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[124] the Potomac in security, the Government must either bring them through Maryland or abandon the capital.

He called on Gen. Scott for his opinion, which the General gave at length, to the effect that troops might be brought through Maryland, without going through Baltimore, by either carrying them from Perryville to Annapolis, and thence by rail to Washington, or by bringing them to the Relay House on the Northern Central Railroad, and marching them to the Relay House on the Washington Railroad, and thence by rail to the Capital. If the people would permit them to go by either of these routes uninterruptedly, the necessity of their passing through Baltimore would be avoided. If the people would not permit them a transit thus remote from the city, they must select their own best route, and, if need be, fight their way through Baltimore, a result which the General earnestly deprecated.

The President expressed his hearty concurrence in the desire to avoid a collision, and said that no more troops should be ordered through Baltimore if they were permitted to go uninterrupted by either of the other routes suggested. In this disposition the Secretary of War expressed his participation.

Mayor Brown assured the President that the city authorities would use all lawful means to prevent their citizens from leaving Baltimore to attack the troops in passing at a distance; but he urged, at the same time, the impossibility of their being able to promise any thing more than their best efforts in that direction. The excitement was great, he told the President; the people of all classes were fully aroused, and it was impossible for any one to answer for the consequences of the presence of Northern troops anywhere within our borders. He reminded the President also that the jurisdiction of the city authorities was confined to their own population, and that he could give no promises for the people elsewhere, because he would be unable to keep them if given. The President frankly acknowledged this difficulty, and said that the Government would only ask the city authorities to use their best efforts with respect to those under their jurisdiction.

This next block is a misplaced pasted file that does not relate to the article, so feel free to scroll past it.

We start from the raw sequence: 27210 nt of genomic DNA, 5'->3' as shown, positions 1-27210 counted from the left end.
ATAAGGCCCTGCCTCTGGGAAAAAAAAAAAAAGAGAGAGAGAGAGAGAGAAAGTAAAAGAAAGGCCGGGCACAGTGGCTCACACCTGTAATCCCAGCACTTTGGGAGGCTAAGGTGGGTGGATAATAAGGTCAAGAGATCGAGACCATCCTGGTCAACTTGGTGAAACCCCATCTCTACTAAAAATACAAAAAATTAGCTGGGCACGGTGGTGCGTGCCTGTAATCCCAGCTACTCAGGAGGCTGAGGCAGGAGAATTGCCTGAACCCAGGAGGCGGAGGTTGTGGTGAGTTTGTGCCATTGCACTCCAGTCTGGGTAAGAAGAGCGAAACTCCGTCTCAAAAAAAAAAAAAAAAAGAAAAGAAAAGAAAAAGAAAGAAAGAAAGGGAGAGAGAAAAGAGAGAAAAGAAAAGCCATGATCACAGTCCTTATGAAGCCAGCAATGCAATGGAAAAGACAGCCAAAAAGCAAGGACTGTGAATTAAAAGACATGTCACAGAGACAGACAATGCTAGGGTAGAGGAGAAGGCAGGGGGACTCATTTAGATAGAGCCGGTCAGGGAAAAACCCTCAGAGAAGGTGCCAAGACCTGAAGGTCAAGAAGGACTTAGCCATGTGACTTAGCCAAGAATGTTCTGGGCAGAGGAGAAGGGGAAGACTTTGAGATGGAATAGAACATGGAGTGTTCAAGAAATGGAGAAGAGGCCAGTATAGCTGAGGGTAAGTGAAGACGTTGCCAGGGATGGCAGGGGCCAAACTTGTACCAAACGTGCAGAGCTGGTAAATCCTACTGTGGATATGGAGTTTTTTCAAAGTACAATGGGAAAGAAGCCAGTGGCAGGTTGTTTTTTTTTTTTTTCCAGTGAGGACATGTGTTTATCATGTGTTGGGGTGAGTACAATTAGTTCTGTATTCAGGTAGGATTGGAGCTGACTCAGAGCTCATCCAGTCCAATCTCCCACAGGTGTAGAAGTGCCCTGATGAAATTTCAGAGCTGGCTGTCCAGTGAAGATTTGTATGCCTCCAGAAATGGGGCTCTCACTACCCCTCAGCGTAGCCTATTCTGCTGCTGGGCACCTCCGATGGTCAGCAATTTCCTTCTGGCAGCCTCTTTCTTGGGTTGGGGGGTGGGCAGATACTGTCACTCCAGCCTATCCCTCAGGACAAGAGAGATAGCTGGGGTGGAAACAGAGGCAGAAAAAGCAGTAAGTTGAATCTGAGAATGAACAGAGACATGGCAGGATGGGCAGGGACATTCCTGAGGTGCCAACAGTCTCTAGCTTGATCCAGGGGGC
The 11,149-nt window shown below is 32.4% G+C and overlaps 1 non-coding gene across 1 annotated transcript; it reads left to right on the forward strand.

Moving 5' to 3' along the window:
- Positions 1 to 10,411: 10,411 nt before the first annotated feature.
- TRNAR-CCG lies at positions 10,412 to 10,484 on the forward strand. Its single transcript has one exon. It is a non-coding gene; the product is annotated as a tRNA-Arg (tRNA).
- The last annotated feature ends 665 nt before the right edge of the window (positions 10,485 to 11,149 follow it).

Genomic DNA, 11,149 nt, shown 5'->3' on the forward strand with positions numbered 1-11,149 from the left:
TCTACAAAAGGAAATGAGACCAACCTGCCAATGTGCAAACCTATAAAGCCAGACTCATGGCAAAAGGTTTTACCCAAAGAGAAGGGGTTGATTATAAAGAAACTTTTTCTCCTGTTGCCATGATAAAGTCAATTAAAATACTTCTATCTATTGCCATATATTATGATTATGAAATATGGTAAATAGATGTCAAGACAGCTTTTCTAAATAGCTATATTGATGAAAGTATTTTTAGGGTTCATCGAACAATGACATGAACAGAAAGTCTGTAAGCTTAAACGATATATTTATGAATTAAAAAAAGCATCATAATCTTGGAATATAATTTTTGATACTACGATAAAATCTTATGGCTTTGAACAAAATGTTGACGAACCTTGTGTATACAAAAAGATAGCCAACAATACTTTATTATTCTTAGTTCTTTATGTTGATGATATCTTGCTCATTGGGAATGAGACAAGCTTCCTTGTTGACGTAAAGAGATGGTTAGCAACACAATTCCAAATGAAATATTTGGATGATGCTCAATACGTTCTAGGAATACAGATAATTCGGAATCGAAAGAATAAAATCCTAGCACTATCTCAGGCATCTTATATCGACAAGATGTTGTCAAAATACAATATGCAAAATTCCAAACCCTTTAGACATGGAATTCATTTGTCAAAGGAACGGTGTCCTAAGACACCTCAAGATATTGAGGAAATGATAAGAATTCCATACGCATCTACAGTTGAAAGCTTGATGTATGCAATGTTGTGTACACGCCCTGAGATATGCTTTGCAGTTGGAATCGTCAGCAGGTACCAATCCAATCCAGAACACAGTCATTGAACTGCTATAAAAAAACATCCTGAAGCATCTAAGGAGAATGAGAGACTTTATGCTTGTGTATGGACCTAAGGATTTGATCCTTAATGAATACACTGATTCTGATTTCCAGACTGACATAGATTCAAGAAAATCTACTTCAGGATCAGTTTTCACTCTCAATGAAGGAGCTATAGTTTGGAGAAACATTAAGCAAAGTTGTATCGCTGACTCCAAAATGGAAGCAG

The interview terminated with the distinct assurance on the part of the President that no more troops would be sent through Baltimore unless obstructed in their transit in other directions, and with the understanding that the city authorities should do their best to restrain their own people.

The Mayor and his companions availed themselves of the President's full discussion of the day to urge upon him respectfully, but in the most earnest manner, a course of policy which would give peace to the country, and especially the withdrawal of all orders contemplating the passage of troops through any part of Maryland.

On returning to the cars, and when just about to leave, about 2 P. M., the Mayor received a despatch from Mr. Garrett, announcing the approach of troops to Cockeysville, and the excitement consequent upon it in the city. Mr. Brown and his companions returned at once to the President, and asked an immediate audience, which was promptly given. The Mayor exhibited Mr. Garrett's despatch, which gave the President great surprise. He immediately summoned the Secretary of War and Gen. Scott, who soon appeared, with other members of the Cabinet. The despatch was submitted. The President at once, in the most decided way, urged the recall of the troops, saying that he had no idea they would be there to-day, lest there should be the slightest suspicion of bad faith on his part in summoning the Mayor to Washington, and allowing troops to march on the city during his absence; he desired that the troops should, if it were practicable, be sent back at once to York or Harrisburg. Gen. Scott adopted the President's views warmly, and an order was accordingly prepared by the Lieutenant-General to that effect, and forwarded by Major Belger, of the army, who accompanied the Mayor to this city. The troops at Cockeysville, the Mayor was assured, were not brought there for transit through the city, but were intended to be marched to the Relay House, on the Baltimore and Ohio Railroad. They will proceed to Harrisburg, from there to Philadelphia, and thence by the Chesapeake and Delaware Canal, or by Perrysville, as Major General Patterson may direct.

This statement is made by authority of the Mayor, and Messrs. George W. Dobbin, John C. Brune, and S. T. Wallis, who accompanied Mr. Brown, and who concurred with him in all particulars in the course adopted by him in the two interviews with Mr. Lincoln.

--National Intelligencer, April 23

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